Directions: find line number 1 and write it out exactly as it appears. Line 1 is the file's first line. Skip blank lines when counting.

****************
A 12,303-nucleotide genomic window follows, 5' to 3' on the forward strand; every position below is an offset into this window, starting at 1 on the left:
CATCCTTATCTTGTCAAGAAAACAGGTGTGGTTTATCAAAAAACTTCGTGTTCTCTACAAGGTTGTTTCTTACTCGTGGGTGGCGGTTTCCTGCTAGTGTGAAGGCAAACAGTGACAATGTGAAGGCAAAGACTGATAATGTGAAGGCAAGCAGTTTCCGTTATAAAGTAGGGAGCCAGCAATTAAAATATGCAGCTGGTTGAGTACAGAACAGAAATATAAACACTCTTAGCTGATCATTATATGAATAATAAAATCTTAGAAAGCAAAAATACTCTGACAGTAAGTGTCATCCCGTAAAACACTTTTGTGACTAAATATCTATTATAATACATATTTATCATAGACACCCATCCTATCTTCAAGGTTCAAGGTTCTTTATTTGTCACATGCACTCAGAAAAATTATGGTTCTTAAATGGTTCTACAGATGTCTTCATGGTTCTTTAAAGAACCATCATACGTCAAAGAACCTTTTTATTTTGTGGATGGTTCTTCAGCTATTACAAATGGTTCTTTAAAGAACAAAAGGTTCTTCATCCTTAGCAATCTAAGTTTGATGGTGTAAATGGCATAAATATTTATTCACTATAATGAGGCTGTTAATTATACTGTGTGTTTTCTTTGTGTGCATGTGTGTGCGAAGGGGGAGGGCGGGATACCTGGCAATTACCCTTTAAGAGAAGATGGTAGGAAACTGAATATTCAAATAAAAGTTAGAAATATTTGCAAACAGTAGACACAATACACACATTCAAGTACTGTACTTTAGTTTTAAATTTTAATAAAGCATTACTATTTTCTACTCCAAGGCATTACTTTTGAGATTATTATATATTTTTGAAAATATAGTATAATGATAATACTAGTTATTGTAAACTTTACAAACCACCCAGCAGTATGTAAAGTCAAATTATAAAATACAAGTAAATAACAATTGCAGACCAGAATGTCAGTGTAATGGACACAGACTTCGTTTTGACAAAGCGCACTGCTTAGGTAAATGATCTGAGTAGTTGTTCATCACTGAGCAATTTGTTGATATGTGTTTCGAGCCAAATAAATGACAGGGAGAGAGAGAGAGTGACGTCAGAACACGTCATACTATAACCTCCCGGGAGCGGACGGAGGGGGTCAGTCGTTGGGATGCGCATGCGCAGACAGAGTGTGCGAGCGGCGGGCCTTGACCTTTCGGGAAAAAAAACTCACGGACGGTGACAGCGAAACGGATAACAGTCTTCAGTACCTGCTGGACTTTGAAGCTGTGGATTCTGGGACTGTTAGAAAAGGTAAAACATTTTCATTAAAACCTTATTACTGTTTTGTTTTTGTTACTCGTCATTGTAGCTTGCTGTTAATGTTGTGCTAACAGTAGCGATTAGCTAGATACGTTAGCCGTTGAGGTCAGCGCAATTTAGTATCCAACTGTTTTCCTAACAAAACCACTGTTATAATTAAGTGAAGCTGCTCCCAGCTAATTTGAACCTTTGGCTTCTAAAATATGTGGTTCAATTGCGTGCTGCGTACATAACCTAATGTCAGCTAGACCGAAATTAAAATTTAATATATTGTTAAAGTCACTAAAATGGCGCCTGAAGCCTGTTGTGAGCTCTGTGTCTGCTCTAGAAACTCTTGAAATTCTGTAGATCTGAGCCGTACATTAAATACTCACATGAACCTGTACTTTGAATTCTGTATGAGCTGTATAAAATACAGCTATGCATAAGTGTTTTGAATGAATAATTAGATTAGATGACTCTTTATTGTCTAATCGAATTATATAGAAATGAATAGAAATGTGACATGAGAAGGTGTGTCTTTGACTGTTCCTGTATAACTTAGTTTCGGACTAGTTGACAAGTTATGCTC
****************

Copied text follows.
A 12,303-nucleotide genomic window follows, 5' to 3' on the forward strand; every position below is an offset into this window, starting at 1 on the left: